“As I got up to leave and walk toward an open door, he stepped in front of me and kissed me on the lips. I was in shock, but I kept walking,” she wrote.
Cuomo has previously denied broader allegations made by Boylan in December, when she wrote on Twitter that he had “sexually harassed me for years.”
In a statement on Feb. 24, Cuomo press secretary Caitlin Girouard said: “As we said before, Ms. Boylan’s claims of inappropriate behavior are quite simply false.”
accused by a second former female aide of sexual harassment.
The ex-aide, Charlotte Bennett, told the New York Times that she was repeatedly made to feel uncomfortable by Cuomo after she was hired in 2019 in the governor’s office.
In particular, the 25-year-old woman said the governor had asked her questions about her personal life, such as whether age makes a difference in a relationship and whether she practices monogamy.
She told the paper that while Cuomo never tried to touch her, she felt he was being inappropriate, especially after a June 5 exchange in his state Capitol office in Albany as she worked on the staff’s COVID-19 response.
She left the administration in November and had previously made her concerns known to her supervisors, the paper reported.
She had initially viewed Cuomo, 63, as a mentor, even talking about how she grew up near his former home in New Castle, Westchester County, and played soccer against one his daughters; he has three daughters all in their 20s.
“I understood that the governor wanted to sleep with me, and felt horribly uncomfortable and scared,” Ms. Bennett told The Times. “And was wondering how I was going to get out of it and assumed it was the end of my job.”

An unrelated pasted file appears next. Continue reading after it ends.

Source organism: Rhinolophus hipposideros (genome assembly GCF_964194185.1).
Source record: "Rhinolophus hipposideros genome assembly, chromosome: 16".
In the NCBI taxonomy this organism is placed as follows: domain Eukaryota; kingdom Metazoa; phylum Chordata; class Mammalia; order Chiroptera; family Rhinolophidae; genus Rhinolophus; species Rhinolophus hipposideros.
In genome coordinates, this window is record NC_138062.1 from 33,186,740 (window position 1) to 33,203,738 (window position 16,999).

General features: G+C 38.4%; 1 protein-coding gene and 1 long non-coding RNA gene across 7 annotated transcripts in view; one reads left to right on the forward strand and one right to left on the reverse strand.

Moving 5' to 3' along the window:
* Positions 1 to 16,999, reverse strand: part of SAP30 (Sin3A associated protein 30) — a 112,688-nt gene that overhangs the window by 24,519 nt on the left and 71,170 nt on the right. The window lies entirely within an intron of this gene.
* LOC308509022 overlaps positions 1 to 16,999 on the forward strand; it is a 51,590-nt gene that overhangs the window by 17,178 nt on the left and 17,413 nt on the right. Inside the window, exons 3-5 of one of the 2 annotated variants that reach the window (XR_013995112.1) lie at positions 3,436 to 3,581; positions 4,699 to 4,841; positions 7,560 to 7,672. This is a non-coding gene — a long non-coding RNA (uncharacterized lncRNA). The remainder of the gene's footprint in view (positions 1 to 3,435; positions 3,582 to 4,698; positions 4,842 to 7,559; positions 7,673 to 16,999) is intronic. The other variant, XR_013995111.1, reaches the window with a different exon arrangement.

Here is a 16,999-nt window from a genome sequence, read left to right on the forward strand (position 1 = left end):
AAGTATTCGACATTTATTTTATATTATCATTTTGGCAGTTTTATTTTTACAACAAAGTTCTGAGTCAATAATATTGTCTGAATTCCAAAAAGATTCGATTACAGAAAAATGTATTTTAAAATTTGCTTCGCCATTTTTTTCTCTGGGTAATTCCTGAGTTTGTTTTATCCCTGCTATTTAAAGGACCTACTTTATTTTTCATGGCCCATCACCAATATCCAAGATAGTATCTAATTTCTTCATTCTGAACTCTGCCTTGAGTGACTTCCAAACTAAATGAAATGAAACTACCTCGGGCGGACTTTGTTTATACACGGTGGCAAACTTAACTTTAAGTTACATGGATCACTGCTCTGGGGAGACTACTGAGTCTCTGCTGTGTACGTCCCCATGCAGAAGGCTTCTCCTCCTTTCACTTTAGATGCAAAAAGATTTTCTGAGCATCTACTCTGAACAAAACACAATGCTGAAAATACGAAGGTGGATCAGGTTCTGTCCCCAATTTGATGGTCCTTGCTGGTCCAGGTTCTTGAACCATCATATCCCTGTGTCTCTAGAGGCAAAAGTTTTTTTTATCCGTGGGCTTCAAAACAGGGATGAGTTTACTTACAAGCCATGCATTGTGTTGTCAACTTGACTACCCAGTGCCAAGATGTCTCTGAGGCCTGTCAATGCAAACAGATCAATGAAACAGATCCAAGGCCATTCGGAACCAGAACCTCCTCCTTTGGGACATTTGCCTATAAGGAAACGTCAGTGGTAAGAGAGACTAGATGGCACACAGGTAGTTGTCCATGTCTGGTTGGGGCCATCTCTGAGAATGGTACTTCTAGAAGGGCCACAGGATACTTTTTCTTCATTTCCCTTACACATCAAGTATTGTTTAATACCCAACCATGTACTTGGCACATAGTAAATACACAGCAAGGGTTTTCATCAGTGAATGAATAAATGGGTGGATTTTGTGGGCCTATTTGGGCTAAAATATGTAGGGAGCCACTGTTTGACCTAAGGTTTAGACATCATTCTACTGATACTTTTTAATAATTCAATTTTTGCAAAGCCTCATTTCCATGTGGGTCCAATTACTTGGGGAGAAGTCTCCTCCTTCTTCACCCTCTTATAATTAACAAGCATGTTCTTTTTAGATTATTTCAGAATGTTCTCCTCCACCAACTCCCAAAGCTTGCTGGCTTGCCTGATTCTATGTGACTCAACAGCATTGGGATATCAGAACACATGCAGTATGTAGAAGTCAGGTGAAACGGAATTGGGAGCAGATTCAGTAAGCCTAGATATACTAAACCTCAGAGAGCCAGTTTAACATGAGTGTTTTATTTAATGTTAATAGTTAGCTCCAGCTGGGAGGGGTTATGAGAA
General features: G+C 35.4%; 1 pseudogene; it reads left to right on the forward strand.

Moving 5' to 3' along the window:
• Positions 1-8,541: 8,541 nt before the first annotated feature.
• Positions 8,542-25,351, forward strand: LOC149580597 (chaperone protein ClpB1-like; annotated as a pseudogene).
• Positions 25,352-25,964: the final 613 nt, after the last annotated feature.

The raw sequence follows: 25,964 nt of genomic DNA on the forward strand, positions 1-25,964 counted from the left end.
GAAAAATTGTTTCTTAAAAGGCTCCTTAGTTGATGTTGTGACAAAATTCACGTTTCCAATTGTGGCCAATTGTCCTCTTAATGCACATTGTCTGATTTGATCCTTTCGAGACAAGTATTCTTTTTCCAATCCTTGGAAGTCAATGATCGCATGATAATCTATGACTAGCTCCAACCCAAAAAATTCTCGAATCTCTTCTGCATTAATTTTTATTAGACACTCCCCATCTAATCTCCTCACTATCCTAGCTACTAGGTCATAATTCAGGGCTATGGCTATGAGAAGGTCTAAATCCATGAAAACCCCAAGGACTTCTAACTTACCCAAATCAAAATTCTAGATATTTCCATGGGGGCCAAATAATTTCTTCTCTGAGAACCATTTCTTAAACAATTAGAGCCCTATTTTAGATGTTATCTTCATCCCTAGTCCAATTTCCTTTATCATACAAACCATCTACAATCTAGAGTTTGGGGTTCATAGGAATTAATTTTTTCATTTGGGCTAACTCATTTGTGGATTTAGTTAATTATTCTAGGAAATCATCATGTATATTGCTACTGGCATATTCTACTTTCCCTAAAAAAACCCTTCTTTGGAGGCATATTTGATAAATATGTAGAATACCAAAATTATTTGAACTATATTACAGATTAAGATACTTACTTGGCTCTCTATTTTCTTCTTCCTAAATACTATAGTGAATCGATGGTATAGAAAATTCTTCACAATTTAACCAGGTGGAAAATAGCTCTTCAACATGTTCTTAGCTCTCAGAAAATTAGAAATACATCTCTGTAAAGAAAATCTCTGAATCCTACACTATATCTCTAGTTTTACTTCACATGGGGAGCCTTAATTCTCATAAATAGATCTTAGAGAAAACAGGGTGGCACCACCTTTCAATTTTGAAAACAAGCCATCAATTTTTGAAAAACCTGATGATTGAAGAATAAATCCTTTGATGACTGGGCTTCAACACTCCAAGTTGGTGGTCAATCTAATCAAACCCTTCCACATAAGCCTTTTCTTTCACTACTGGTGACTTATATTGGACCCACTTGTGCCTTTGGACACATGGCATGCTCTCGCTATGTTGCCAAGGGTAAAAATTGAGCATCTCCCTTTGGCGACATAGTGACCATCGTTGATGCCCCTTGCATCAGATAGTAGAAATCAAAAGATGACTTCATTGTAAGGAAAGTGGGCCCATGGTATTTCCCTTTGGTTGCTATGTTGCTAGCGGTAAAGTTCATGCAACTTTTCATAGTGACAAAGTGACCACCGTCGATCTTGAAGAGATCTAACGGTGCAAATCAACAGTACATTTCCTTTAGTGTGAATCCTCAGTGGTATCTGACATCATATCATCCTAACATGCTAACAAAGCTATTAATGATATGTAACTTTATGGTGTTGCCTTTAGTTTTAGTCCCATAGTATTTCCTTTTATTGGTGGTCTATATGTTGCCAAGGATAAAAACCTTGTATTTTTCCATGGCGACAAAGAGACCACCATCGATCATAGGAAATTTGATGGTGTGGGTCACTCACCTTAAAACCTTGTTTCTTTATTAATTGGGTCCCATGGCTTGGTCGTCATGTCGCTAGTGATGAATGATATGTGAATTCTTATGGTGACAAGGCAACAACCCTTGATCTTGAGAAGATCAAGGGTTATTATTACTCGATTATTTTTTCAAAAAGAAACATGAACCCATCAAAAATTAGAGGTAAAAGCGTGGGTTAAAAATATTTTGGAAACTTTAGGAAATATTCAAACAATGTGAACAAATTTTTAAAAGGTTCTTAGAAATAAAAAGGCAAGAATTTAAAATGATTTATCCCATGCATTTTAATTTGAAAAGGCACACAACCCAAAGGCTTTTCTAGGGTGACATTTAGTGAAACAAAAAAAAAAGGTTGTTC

cede control of an investigation into sexual harassment allegations lodged against him by two former aides, granting Attorney General Letitia James the ability to select a lead investigator after previously resisting calls to do so.
Cuomo, a Democrat, had faced increasing calls from elected officials of both parties to acquiesce to a truly independent investigation.
On Saturday night, Cuomo initially chose to break with recent precedent, declining to refer the matter directly to the Attorney General’s Office and instead directing it to former U.S. District Judge Barbara Jones, who once worked as partner at a law firm with one of the governor’s closest advisers.
By Sunday morning, Cuomo ditched his plan for Jones to investigate amid withering criticism.
But he still refused to give up total control, instead laying out a plan for James (who is independently elected) and Chief Judge Janet DiFiore (who Cuomo appointed) to jointly select a private attorney with no political affiliation to investigate — a plan James roundly rejected.
Cuomo apologizes amid harassment claims: ‘I never intended to offend anyone or cause any harm’
More: How Cuomo’s COVID-19 nursing home scandal unraveled over the past year: Timeline, analysis
USA TODAY Network editors Jon Campbell and Joseph Spector contributed to this report
David Robinson is the state health care reporter for the USA TODAY Network New York. He can be reached firstname.lastname@example.org and followed on Twitter:@DrobinsonLoHud